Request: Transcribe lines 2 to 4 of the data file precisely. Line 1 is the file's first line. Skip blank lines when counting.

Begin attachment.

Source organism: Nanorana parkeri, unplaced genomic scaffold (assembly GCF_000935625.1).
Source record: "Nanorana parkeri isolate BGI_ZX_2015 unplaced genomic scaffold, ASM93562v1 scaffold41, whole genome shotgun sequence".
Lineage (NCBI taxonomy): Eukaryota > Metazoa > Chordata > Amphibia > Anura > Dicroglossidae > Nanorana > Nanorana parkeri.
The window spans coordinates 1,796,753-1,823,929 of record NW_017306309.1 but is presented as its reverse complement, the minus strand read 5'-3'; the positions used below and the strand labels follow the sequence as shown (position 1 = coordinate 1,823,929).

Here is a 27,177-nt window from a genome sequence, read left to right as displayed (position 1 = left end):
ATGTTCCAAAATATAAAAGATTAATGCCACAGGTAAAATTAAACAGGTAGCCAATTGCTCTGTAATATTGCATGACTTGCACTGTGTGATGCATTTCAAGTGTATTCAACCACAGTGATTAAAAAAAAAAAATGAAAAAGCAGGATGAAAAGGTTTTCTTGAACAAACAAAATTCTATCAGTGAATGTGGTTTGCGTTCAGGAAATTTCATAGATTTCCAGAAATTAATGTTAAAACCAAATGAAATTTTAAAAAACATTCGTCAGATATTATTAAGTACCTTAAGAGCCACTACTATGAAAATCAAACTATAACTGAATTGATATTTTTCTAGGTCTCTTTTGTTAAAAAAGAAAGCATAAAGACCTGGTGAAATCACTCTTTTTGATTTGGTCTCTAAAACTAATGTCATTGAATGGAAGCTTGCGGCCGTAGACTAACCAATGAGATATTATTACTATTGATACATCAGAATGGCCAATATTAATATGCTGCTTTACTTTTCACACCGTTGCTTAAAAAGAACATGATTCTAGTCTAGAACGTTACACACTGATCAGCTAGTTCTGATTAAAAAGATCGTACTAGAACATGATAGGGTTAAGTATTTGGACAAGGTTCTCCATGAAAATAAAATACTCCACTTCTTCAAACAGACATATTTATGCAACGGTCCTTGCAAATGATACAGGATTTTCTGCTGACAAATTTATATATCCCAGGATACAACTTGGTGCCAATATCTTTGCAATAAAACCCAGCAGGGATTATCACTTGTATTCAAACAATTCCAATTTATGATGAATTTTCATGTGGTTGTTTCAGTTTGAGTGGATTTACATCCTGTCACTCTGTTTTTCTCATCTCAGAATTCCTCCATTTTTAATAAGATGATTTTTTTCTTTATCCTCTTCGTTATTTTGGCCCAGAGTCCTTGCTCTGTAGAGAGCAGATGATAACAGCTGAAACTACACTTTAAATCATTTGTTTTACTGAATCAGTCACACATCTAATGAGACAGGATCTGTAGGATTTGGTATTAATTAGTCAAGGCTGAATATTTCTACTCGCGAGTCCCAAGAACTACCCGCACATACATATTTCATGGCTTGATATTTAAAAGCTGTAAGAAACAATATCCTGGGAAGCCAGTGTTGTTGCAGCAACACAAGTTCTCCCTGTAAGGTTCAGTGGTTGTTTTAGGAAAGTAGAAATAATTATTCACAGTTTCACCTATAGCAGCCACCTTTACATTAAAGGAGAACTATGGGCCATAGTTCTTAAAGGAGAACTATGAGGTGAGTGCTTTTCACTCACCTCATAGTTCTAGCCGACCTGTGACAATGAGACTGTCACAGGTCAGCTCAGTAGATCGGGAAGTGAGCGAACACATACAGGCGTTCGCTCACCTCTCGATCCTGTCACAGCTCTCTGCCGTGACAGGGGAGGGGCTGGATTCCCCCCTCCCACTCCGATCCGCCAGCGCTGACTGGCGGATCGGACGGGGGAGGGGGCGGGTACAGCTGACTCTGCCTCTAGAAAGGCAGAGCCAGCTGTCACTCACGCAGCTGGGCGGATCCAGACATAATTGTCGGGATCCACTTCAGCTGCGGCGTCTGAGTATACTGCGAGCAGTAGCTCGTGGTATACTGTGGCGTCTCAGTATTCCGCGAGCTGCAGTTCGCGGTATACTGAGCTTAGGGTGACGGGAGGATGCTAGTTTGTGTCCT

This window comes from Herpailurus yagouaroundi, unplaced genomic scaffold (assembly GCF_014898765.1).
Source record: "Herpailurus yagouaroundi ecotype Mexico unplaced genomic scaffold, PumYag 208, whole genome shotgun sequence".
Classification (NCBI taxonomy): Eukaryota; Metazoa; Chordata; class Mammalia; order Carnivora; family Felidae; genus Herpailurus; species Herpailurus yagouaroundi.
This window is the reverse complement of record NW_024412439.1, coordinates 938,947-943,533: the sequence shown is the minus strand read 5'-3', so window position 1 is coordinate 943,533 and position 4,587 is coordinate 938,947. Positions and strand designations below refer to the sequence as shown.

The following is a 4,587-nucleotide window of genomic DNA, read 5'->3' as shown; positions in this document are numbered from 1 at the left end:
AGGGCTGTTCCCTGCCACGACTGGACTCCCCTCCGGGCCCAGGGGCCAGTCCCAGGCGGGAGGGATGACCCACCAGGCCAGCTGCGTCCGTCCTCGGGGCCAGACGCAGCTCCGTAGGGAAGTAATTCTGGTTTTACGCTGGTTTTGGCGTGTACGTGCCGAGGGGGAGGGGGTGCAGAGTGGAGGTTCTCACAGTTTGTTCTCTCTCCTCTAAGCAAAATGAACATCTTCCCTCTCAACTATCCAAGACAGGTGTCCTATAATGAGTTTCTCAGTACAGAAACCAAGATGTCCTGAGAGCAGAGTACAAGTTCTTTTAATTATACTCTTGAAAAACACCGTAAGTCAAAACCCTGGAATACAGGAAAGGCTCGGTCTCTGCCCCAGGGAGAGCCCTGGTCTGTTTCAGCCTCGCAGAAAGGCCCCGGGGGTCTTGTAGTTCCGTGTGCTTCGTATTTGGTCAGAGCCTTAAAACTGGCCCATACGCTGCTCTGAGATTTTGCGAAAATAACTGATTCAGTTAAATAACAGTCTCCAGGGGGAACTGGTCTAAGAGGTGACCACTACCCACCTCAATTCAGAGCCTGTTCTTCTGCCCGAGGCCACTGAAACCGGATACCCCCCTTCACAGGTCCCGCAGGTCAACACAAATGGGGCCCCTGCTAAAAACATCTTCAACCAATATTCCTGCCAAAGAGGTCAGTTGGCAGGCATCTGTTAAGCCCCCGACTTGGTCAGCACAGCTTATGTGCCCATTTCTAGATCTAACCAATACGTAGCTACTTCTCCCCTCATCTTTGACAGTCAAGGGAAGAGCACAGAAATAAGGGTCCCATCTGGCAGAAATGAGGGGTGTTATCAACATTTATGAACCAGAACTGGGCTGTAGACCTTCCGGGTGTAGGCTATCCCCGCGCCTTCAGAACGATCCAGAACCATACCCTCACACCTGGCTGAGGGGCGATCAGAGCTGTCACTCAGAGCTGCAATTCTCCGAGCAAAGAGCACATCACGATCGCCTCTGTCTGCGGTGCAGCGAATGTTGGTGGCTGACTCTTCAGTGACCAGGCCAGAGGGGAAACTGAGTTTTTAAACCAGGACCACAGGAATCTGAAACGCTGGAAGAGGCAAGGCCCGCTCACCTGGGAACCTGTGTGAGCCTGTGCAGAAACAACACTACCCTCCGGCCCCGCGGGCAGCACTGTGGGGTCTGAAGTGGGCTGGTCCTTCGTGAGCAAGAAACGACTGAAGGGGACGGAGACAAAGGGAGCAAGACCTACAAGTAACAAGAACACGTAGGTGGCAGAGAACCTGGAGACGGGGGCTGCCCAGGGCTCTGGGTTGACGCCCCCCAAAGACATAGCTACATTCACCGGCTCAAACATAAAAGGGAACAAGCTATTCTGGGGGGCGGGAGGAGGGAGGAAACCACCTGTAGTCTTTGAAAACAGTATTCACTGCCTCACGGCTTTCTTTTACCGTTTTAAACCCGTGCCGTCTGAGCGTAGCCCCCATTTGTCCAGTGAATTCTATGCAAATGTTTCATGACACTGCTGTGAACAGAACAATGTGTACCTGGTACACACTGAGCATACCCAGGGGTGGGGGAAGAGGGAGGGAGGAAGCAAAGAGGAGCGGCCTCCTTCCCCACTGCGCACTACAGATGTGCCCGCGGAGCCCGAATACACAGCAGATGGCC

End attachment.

Source record: "Nanorana parkeri isolate BGI_ZX_2015 unplaced genomic scaffold, ASM93562v1 scaffold41, whole genome shotgun sequence".
Lineage (NCBI taxonomy): Eukaryota > Metazoa > Chordata > Amphibia > Anura > Dicroglossidae > Nanorana > Nanorana parkeri.
The window spans coordinates 1,796,753-1,823,929 of record NW_017306309.1 but is presented as its reverse complement, the minus strand read 5'-3'; the positions used below and the strand labels follow the sequence as shown (position 1 = coordinate 1,823,929).